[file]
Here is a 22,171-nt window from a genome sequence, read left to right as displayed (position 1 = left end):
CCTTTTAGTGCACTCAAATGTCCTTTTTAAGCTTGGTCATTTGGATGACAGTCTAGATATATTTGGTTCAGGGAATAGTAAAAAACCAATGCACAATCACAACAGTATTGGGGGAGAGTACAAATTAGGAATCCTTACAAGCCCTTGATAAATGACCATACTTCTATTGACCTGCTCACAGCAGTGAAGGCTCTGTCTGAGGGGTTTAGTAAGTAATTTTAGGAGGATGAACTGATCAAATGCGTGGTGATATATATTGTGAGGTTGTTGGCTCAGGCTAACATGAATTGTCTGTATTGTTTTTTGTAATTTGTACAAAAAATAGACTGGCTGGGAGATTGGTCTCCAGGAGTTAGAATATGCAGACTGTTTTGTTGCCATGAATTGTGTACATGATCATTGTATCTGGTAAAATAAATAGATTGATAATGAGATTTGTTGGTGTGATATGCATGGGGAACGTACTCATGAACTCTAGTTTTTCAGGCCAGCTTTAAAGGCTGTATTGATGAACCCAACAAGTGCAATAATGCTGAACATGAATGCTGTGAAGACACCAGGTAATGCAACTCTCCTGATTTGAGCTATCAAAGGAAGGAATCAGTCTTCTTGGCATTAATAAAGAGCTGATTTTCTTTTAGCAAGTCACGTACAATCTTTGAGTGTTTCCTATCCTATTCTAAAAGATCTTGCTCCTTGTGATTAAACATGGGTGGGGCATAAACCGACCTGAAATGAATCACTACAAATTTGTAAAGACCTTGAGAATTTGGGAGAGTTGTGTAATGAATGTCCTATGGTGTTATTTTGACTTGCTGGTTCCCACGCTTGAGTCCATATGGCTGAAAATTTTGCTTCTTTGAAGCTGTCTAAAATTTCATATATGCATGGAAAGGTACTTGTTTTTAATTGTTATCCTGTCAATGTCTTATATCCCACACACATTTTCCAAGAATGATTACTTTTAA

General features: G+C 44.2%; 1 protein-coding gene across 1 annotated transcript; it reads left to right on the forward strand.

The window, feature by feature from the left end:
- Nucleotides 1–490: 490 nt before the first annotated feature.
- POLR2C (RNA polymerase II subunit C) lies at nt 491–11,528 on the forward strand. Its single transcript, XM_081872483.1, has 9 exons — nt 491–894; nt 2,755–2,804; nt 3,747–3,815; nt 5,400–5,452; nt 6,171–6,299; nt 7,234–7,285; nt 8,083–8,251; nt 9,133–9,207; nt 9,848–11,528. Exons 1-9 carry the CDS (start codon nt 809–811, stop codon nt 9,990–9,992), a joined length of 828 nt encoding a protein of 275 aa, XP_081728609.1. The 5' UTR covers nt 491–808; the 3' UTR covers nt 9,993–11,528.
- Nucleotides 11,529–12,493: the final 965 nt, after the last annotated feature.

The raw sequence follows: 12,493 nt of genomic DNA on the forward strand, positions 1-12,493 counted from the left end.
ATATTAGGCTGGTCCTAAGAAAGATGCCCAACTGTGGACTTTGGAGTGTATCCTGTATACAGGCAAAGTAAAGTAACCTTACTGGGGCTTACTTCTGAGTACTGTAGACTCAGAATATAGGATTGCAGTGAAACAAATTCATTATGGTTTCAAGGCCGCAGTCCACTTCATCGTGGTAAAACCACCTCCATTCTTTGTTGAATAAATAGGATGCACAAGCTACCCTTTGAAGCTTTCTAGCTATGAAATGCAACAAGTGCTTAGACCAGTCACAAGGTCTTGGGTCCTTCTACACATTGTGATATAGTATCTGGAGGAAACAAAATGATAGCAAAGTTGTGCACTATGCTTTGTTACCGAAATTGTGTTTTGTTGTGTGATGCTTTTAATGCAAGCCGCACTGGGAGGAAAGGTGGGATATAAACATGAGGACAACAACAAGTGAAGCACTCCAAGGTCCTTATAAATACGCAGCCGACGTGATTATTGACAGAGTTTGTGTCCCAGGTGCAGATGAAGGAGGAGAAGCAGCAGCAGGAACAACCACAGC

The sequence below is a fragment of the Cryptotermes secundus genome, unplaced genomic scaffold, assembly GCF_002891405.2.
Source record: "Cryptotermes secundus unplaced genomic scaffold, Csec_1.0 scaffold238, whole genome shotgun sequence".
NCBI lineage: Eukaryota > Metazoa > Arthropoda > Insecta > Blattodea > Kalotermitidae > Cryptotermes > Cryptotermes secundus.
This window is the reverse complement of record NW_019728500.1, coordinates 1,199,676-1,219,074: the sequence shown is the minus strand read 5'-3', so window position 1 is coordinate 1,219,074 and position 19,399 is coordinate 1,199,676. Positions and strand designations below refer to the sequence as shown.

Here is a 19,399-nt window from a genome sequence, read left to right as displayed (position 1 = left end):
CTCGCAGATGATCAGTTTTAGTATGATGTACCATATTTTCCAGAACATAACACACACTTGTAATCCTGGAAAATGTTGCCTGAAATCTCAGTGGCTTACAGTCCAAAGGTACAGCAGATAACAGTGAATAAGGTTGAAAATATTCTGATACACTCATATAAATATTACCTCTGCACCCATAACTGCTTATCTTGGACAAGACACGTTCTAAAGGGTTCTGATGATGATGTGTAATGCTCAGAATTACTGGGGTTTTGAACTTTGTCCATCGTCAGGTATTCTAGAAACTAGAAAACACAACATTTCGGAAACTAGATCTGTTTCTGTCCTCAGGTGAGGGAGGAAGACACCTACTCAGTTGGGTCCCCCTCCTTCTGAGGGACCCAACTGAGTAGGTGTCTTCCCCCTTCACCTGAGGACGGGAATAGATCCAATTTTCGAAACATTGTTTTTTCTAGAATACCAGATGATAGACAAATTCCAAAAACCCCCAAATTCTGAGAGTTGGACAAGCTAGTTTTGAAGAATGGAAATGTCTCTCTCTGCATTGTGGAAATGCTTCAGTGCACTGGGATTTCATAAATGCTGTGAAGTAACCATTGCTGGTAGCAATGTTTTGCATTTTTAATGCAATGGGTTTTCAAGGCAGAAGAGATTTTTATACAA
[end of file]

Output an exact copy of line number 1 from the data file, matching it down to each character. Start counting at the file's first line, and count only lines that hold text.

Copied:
Here is a 22,171-nt window from a genome sequence, read left to right as displayed (position 1 = left end):